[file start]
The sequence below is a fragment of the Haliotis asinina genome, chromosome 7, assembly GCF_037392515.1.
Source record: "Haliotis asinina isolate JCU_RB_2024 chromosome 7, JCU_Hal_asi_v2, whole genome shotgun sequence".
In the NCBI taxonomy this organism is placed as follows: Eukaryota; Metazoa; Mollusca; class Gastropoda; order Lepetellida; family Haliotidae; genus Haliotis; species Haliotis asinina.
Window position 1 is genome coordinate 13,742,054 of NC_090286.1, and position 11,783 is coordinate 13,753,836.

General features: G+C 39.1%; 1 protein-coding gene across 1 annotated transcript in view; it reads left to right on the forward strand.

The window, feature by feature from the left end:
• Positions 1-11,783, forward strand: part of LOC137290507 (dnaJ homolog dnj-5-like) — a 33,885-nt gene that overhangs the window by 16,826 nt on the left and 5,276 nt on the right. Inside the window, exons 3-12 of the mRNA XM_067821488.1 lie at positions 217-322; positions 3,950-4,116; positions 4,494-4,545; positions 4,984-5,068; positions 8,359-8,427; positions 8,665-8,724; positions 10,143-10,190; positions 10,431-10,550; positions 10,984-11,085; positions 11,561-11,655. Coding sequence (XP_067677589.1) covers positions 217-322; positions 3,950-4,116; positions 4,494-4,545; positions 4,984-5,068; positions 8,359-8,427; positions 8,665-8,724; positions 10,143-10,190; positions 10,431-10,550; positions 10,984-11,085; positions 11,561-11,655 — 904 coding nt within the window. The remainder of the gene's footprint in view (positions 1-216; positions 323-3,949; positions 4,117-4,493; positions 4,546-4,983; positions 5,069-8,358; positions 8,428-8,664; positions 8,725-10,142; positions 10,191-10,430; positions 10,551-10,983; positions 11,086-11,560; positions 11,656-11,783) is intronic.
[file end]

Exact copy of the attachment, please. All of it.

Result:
The sequence below is a fragment of the Haliotis asinina genome, chromosome 7, assembly GCF_037392515.1.
Source record: "Haliotis asinina isolate JCU_RB_2024 chromosome 7, JCU_Hal_asi_v2, whole genome shotgun sequence".
In the NCBI taxonomy this organism is placed as follows: Eukaryota; Metazoa; Mollusca; class Gastropoda; order Lepetellida; family Haliotidae; genus Haliotis; species Haliotis asinina.
Window position 1 is genome coordinate 13,742,054 of NC_090286.1, and position 11,783 is coordinate 13,753,836.

General features: G+C 39.1%; 1 protein-coding gene across 1 annotated transcript in view; it reads left to right on the forward strand.

The window, feature by feature from the left end:
• Positions 1-11,783, forward strand: part of LOC137290507 (dnaJ homolog dnj-5-like) — a 33,885-nt gene that overhangs the window by 16,826 nt on the left and 5,276 nt on the right. Inside the window, exons 3-12 of the mRNA XM_067821488.1 lie at positions 217-322; positions 3,950-4,116; positions 4,494-4,545; positions 4,984-5,068; positions 8,359-8,427; positions 8,665-8,724; positions 10,143-10,190; positions 10,431-10,550; positions 10,984-11,085; positions 11,561-11,655. Coding sequence (XP_067677589.1) covers positions 217-322; positions 3,950-4,116; positions 4,494-4,545; positions 4,984-5,068; positions 8,359-8,427; positions 8,665-8,724; positions 10,143-10,190; positions 10,431-10,550; positions 10,984-11,085; positions 11,561-11,655 — 904 coding nt within the window. The remainder of the gene's footprint in view (positions 1-216; positions 323-3,949; positions 4,117-4,493; positions 4,546-4,983; positions 5,069-8,358; positions 8,428-8,664; positions 8,725-10,142; positions 10,191-10,430; positions 10,551-10,983; positions 11,086-11,560; positions 11,656-11,783) is intronic.